Egypt can now breathe easier having reached an agreement to pay Israel $500 million in a marathon dispute overseen by the International Chamber of Commerce. The North African nation had initially been asked to pay Israel $1.8 billion in compensation, following the collapse of natural gas exportation deal in 2012, caused by rampaging jihadists in the Sinai Peninsula.
Egypt appealed and kick-started talks on a possible settlement. With this agreement, Egypt will pay the fine over eight and a half years. Consequently, Israel Electric will drop all claims at ICC. The settlement will begin with the down payment of $60 million and a payment of $40 million after six months from the agreement’s activation date. Subsequently, the rest will be paid in semiannual instalments of $25 million. These payments will be guaranteed by credit letters from the National Bank of Egypt, as provided by law.
The Egyptian General Petroleum Corporation (EGPC) and Egyptian Natural Gas (EGAS) confirmed the deal in a statement after Egypt co-signed with Israel Electric Corporation. Though it bugs the mind why Israel would agree to forgive Egypt over $1.2 billion, many in the Egyptian government will accept the victory. It may also be embraced as a justifiable reward for all the energy this administration has invested in foreign relations since President Abdel Fattah el-Sisi took power.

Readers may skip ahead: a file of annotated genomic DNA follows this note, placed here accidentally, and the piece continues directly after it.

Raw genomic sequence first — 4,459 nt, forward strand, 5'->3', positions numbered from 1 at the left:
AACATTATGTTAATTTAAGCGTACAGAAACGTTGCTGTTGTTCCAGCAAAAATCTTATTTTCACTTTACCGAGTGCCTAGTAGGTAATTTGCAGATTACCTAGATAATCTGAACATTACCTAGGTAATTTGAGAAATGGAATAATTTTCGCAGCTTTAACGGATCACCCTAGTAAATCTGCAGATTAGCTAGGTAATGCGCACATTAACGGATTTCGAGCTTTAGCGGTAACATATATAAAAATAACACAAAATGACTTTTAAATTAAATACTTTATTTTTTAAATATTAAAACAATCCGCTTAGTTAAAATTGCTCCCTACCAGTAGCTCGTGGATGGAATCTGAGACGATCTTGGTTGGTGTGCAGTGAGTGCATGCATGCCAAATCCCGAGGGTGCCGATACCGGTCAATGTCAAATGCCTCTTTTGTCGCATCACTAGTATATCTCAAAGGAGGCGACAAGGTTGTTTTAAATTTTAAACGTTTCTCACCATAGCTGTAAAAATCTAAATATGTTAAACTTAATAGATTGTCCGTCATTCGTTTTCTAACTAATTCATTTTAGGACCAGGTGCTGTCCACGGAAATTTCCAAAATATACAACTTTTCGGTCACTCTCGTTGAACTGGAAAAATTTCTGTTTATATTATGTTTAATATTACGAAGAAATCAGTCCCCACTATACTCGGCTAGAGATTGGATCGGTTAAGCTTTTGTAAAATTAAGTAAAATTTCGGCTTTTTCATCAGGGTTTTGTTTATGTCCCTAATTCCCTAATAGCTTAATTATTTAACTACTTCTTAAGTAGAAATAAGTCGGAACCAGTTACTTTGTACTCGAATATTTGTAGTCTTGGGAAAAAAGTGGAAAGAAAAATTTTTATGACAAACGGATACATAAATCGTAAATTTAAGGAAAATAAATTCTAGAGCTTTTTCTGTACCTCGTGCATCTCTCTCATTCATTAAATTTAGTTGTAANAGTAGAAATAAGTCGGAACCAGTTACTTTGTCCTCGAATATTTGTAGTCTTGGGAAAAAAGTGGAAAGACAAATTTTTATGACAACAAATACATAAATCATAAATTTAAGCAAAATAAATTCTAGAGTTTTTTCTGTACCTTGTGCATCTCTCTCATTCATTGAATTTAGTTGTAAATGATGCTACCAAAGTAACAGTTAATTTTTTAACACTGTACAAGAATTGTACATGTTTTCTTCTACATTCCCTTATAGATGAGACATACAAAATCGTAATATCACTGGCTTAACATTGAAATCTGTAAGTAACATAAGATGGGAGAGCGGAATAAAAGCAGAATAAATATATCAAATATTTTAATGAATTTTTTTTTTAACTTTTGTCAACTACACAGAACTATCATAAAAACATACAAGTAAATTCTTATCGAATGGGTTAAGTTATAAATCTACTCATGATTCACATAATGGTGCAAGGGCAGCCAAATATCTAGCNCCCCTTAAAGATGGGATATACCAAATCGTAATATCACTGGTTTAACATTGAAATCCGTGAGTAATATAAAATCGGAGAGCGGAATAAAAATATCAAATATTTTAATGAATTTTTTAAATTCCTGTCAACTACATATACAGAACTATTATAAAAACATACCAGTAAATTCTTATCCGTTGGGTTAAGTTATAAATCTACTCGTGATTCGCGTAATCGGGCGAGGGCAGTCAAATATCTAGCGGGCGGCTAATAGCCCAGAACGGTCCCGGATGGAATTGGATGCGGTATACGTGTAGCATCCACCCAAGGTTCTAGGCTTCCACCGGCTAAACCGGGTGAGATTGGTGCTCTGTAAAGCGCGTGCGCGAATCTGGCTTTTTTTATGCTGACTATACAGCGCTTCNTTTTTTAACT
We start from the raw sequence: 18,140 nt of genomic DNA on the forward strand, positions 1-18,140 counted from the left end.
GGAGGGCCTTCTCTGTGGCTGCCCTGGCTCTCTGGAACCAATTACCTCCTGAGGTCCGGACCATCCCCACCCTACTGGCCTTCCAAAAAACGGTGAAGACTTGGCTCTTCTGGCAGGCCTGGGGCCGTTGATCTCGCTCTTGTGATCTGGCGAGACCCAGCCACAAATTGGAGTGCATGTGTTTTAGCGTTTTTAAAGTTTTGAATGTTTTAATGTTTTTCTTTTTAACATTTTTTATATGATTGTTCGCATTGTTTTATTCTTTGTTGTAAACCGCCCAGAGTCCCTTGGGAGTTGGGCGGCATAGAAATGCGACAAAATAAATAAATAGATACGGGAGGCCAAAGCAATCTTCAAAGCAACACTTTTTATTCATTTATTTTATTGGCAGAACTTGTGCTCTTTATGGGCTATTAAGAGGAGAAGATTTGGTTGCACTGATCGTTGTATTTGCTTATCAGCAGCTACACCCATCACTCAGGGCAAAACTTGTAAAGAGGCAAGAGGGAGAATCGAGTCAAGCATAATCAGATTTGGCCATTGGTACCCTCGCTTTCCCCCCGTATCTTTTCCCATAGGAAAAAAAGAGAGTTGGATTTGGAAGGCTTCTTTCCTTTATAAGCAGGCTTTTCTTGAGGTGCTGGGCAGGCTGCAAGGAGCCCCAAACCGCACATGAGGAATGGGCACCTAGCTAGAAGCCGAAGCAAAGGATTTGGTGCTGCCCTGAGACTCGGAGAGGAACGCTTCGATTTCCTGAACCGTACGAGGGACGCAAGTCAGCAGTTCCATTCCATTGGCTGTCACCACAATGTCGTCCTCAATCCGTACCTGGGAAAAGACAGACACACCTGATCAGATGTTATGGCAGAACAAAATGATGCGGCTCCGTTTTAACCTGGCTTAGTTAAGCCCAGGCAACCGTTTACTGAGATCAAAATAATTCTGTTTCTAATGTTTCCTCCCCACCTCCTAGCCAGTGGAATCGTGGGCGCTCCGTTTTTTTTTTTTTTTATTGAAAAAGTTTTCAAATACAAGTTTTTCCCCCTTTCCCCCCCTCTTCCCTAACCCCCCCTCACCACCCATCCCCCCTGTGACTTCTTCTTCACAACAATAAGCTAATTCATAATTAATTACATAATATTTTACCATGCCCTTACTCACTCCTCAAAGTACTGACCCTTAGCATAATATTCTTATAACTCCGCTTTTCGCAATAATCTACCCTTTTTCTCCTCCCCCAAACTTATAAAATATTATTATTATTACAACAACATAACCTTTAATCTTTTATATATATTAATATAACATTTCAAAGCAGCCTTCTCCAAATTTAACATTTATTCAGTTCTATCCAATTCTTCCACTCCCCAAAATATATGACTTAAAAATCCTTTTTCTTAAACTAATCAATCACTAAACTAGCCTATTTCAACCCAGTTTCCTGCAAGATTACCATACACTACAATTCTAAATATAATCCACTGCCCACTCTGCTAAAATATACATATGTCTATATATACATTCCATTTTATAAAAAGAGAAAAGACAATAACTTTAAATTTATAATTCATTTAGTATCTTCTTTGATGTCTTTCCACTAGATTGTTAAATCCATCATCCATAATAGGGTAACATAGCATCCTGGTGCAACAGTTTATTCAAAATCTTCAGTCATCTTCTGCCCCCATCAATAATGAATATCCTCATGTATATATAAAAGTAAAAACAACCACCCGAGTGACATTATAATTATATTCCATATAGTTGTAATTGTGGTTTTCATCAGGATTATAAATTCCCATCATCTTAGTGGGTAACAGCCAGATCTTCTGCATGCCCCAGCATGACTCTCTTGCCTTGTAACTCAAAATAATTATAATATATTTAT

Some of those clever foreign policies have seen major deals struck in Asia with the Japanese and Chinese governments, as well as in Europe with Cyprus, to whom Egypt exports some of its processed gas. Only yesterday, Egypt began exploration talks with Lebanon. Two weeks ago, an Israeli company began pumping natural gas from the Tamar gas field in the Mediterranean Sea to Egypt on a 90km-long pipeline, becoming an official gas transfer channel between both countries, expected to start transportation on the last day of June. In early 2018, a three-party agreement between Israel’s Delek Drilling, US-based Noble Energy, and Egypt’s Dolphinus Holdings, contracted Israel to export 64 billion cubic meters of natural gas through 2028 to Egypt.
Beyond contributing seventy percent of Egypt’s electricity, natural gas also represents Egypt’s most urgent claim to being an attractive economic partner to any country in the world interested in gas exploration. Since 2015, it has tripled its oil and gas production, transforming from an importer to a self-sufficient exporter in quick time. Egypt is Africa’s third largest gas producer, behind Algeria and Nigeria.
By Caleb Ajinomoh